There are several points that you will need to consider when you are writing your report:
Your instructor will advise whether the report should be written in the ‘active’ or ‘passive’ voice.
- The active voice reads as follows: ‘I recommend …’
- The passive voice reads as follows: ‘It is recommended that …’
- The active voice allows you to write short, punchy sentences.
- The passive appears more formal and considered.
Be aware of these differences and avoid mixing the two voices.
Most written reports should avoid using overly complicated language. If a report is to persuade, brief or justify, its message must be clear. Furthermore, don’t swamp the factual presentation of data with sophisticated, lengthy sentences. Avoid using unnecessary jargon. This confuses even the most informed reader. Ensure that your abbreviations are standardised. All too often authors invent their own jargon to ease the pressure on writing things in full. Be cautious of confusing your reader.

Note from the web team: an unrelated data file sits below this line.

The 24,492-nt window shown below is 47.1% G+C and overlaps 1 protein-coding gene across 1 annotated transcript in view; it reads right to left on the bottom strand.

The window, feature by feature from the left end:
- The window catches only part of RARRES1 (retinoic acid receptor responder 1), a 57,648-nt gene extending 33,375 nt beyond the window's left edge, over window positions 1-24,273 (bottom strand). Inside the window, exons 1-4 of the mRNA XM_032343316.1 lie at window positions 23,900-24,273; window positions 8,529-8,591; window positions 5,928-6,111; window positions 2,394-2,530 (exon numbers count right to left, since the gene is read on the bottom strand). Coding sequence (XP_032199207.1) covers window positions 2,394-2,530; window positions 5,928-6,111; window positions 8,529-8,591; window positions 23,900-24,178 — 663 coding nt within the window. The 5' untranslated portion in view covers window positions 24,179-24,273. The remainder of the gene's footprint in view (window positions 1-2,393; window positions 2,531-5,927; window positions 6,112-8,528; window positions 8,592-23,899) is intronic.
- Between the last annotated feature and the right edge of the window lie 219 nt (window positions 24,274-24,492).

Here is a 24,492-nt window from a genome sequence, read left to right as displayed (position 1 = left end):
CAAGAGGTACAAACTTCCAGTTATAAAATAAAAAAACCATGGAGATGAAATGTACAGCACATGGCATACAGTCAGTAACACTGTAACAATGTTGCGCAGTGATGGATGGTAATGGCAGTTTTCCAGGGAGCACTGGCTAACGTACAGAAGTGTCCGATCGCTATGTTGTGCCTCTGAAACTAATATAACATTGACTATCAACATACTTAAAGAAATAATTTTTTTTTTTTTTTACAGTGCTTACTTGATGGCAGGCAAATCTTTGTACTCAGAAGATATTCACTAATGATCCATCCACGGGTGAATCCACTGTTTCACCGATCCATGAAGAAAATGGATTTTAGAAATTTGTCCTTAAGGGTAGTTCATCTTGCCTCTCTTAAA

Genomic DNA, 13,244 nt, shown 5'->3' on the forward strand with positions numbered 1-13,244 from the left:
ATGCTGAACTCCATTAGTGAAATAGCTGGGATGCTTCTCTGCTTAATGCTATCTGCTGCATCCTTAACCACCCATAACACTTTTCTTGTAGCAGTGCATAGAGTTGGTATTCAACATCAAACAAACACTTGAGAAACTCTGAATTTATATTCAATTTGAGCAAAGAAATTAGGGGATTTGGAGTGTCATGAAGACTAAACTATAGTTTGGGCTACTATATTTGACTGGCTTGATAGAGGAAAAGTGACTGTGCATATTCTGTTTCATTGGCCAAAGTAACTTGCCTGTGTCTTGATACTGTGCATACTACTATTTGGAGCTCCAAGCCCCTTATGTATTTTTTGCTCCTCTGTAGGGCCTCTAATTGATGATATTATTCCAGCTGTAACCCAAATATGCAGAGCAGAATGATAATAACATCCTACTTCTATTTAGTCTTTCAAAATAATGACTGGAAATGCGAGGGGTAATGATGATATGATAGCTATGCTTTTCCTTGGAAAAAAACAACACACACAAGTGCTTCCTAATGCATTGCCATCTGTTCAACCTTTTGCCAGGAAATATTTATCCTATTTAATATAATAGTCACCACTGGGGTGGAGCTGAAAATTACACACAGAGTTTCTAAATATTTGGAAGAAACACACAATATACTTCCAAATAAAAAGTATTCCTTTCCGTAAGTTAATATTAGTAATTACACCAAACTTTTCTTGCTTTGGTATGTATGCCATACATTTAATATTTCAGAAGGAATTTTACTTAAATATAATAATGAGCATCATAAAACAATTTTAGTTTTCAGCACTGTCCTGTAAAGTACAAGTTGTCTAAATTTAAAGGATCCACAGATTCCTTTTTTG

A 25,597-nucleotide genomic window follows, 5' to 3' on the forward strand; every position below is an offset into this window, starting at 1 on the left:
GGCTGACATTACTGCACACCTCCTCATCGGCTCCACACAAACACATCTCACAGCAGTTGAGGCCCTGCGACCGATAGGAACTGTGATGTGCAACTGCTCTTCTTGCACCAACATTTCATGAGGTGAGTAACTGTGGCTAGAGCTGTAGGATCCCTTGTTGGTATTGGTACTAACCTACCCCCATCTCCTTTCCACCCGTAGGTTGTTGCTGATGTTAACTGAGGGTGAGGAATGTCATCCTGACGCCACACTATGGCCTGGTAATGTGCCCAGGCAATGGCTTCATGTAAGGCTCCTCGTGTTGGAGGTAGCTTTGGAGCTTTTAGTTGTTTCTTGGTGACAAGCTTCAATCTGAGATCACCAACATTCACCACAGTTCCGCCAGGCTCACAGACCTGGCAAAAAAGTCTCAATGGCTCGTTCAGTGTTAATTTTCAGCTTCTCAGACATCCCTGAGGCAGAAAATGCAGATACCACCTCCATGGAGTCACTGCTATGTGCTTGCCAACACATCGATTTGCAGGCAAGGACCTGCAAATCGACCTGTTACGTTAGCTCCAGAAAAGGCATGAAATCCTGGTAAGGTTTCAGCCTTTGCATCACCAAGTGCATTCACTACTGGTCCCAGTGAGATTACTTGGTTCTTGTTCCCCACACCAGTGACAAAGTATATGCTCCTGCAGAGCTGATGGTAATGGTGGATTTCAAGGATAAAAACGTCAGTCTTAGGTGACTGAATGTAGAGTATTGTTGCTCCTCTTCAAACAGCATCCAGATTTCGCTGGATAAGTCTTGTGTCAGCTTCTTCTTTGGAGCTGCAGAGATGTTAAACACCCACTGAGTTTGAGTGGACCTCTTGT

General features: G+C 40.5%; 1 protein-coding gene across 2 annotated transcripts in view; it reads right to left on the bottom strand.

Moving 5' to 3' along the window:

Use of Language
Most reports should avoid the use of subjective language. For example, to report on a change in colouration from a “stunning green to a beautiful blue” is to project your own values onto a measurable outcome. What does the term “beautiful” mean to you? What will it mean to your reader? Such subjective or personal language has no place in the more objective field of report writing.
The following guideline will help you produce an easy to read report:
Leave wide margins for binding and feedback comments from your instructor
- Paragraphs should be short and concise
- Headings should be clear – highlighted in bold or underlined
- All diagrams and illustrations should be labelled and numbered
- All standard units, measurements and technical terminology should be listed in a glossary of terms at the back of your report